How do I scale something down?

TFrosst

Sr Member
RPF PREMIUM MEMBER
I have something that I need in a smaller size. How cna I scale somethign down to the size I need it? It's nothing too complex, jsut a flat piece with raised details. I know they have expanding resin, anything like shrinking resin?
 

Too Much Garlic

Master Member
<div class='quotetop'>(TFrosst @ Jun 2 2006, 10:06 PM) [snapback]1255045[/snapback]</div>
I have something that I need in a smaller size. How cna I scale somethign down to the size I need it? It's nothing too complex, jsut a flat piece with raised details. I know they have expanding resin, anything like shrinking resin?
[/b]
This thread might help. It seems to me you are asking the same this guy was:
http://www.rpf.invisionzone.com/index.php?showtopic=111218
 

RedTwoX

Sr Member
I'm not sure how much you can control tha amount of shrinkage in a mold. I would simply place the master on a photocopier, hit the reduce button a couple of times, and use the reduced photocopy as a templatte to make a new piece. This allows you total control over the scaling.
 

Fetthunter

Sr Member
<div class='quotetop'>(RedTwoX @ Jun 2 2006, 03:58 PM) [snapback]1255081[/snapback]</div>
I'm not sure how much you can control tha amount of shrinkage in a mold. I would simply place the master on a photocopier, hit the reduce button a couple of times, and use the reduced photocopy as a templatte to make a new piece. This allows you total control over the scaling.
[/b]
Or take a picture of it and pull it up in Photoshop or Illustrator, both of which have graduated scales. I'm usually scaling up, but it works the same both ways.


You can also cross multiply and divide:

Say you've got a 4" action figure with a 1" blaster, and you're wondering how big the blaster would be in "real life".
You set the "real life" size for the action figure (we'll say 6 feet tall, for example), and then you go to work:

4" 1"
--*--
6' X


You cross multiply and divide to solve for "X" (the "real life" size of the blaster). 6x1=6 / 4 = 1.5 (feet) or 18"

You can also convert everything to inches first to make it easier:

4" 1"
-- * --
72" X

72x1=72 / 4 = 18" (same result as before)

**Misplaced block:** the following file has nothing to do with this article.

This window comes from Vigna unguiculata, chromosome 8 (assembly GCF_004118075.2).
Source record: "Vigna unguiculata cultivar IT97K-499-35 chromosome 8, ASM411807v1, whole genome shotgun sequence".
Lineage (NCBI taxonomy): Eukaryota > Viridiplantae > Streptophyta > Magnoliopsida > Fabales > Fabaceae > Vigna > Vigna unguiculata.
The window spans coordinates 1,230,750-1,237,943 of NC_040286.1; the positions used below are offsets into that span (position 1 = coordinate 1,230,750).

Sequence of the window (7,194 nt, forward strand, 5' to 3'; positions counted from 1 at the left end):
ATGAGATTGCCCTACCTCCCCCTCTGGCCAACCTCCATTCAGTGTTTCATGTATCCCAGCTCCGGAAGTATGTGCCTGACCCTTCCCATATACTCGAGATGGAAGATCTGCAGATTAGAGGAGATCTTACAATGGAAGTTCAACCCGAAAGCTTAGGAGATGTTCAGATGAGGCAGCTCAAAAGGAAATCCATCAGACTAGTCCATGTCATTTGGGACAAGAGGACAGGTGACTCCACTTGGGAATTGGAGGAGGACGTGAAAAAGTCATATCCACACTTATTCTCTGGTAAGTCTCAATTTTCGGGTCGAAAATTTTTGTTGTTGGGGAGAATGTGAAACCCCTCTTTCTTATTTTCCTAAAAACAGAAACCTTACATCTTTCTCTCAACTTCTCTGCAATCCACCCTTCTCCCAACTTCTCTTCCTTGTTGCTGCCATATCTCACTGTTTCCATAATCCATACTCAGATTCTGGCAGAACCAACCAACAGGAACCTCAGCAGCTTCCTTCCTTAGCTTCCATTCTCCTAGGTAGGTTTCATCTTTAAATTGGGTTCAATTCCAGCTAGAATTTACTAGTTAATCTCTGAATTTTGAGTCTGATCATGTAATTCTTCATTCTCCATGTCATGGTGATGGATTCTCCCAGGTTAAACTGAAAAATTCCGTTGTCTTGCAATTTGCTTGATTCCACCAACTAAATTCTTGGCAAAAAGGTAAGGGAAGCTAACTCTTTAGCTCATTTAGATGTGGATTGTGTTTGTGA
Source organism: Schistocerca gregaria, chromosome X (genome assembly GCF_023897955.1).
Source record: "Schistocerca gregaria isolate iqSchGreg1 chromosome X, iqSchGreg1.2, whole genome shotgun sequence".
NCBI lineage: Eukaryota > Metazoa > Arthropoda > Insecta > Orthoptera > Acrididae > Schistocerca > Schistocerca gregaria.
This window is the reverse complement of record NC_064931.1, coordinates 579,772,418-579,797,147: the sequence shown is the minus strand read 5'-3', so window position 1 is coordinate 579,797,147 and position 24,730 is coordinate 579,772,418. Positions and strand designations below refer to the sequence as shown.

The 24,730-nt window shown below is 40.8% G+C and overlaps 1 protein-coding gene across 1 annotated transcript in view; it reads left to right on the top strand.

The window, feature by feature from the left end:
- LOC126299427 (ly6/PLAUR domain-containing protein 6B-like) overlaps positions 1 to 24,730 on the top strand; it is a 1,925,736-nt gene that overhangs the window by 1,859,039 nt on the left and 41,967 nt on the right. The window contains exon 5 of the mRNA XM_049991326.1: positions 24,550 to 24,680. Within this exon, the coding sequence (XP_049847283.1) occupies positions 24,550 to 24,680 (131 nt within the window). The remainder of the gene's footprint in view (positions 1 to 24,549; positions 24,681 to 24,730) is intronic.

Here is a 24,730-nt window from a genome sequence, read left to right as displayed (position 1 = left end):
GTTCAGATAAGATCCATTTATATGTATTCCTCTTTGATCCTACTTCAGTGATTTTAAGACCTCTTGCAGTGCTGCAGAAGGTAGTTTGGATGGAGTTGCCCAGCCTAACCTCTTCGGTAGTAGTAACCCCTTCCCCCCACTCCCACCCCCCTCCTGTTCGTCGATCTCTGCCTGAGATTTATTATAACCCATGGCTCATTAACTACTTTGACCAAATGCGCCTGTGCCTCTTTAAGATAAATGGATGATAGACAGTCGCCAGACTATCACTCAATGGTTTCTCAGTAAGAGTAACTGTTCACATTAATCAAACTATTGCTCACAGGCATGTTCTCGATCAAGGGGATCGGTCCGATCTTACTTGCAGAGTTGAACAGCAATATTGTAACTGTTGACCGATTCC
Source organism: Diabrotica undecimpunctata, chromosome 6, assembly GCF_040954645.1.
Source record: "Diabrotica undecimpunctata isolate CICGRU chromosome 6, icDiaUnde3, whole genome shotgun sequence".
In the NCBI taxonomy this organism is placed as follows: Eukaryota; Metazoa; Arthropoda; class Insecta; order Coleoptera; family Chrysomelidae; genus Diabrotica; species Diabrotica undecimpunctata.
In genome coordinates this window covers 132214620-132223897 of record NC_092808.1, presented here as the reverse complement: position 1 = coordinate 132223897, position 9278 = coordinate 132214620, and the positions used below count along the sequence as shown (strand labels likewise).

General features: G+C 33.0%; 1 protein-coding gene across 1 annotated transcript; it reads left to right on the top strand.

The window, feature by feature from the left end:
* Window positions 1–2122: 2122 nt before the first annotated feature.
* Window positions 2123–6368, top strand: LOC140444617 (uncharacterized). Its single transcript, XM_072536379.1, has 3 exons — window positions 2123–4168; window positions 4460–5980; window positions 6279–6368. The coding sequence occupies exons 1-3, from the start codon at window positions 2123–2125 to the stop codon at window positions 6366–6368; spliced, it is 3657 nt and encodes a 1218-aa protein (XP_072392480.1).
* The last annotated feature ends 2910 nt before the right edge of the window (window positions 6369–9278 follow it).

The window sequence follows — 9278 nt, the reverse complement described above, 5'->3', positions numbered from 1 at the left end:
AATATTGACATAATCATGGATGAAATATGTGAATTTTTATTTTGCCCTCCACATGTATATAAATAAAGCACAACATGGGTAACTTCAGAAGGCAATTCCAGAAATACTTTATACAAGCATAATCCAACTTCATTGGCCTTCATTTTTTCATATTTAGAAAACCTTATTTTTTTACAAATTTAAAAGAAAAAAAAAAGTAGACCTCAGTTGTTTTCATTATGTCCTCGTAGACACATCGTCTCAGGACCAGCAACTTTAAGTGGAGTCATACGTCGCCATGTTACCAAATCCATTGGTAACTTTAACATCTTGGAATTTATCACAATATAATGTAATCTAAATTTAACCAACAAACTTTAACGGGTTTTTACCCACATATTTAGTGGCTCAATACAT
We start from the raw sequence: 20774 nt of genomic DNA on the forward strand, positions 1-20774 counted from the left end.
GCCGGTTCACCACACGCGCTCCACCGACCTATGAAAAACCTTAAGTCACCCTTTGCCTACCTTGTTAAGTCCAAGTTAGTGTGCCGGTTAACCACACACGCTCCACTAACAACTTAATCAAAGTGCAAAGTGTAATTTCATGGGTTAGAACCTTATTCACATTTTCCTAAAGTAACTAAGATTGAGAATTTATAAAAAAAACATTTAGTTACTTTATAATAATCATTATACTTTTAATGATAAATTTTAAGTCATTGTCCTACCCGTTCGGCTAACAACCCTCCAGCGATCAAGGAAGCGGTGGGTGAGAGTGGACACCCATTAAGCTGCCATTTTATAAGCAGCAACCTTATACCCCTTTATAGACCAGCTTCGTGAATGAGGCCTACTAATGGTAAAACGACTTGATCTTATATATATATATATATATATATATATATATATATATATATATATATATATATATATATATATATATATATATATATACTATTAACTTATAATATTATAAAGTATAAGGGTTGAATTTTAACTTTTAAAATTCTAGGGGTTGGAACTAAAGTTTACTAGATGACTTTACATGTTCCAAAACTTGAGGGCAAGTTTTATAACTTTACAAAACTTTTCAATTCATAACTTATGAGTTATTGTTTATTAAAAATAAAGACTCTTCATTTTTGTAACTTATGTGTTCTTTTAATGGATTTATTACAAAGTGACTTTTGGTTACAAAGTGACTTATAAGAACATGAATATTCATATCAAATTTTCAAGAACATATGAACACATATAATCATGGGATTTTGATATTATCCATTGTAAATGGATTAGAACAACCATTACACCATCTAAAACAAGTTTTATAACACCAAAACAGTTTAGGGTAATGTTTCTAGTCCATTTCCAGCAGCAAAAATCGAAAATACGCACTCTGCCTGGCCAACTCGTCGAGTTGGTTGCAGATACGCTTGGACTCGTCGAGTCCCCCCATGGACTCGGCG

So your 4" action figure with a 1" blaster would be 6' tall with a 18" blaster in "real life". :D

This also works for scaling DOWN:

Say you're making a replica action figure of yourself, and you're 6' tall in real life and want to be a 4" tall action figure. Your real life blaster is 18" long, and you need to know how big to make the miniature version:

6' 18"
--*--
4" X


4x18=72 / 6 = 1 So your answer is 1" (same value as in the first example, we just reversed the process to solve for it).

It's all about ratios. Now aren't you glad that I paid attention in math class in high school that day 15 + years ago?? :lol

Enjoy.


J
 

RedTwoX

Sr Member
<div class='quotetop'>(Fetthunter @ Jun 2 2006, 04:44 PM) [snapback]1255111[/snapback]</div>
You can also cross multiply and divide:

[/b]
Actually, that's what I usually do too. However, if you have a compilcated pattern or complex curves, a photocopied temple is a fast solution.
 

TFrosst

Sr Member
RPF PREMIUM MEMBER
If I add acetone to resin, will it shrink as the acetone in the resin evaporates? Can I do this with silicone?
 

boatbuilder1

Well-Known Member
this is easyer and faster download it and keep it on your desk top

scalemaster

http://www.starshipmodeler.com/tech/scalemaster.htm


charlie

<div class='quotetop'>(TFrosst @ Jun 3 2006, 01:00 PM) [snapback]1255378[/snapback]</div>
If I add acetone to resin, will it shrink as the acetone in the resin evaporates? Can I do this with silicone?
[/b]
acetone will work with resin but experiment first with small batches. it really works good with GRP resins I have not tried it with ploy resins. it works great with epoxies as well it helps dry faster it dies not work with RTV IMHO

charlie
 
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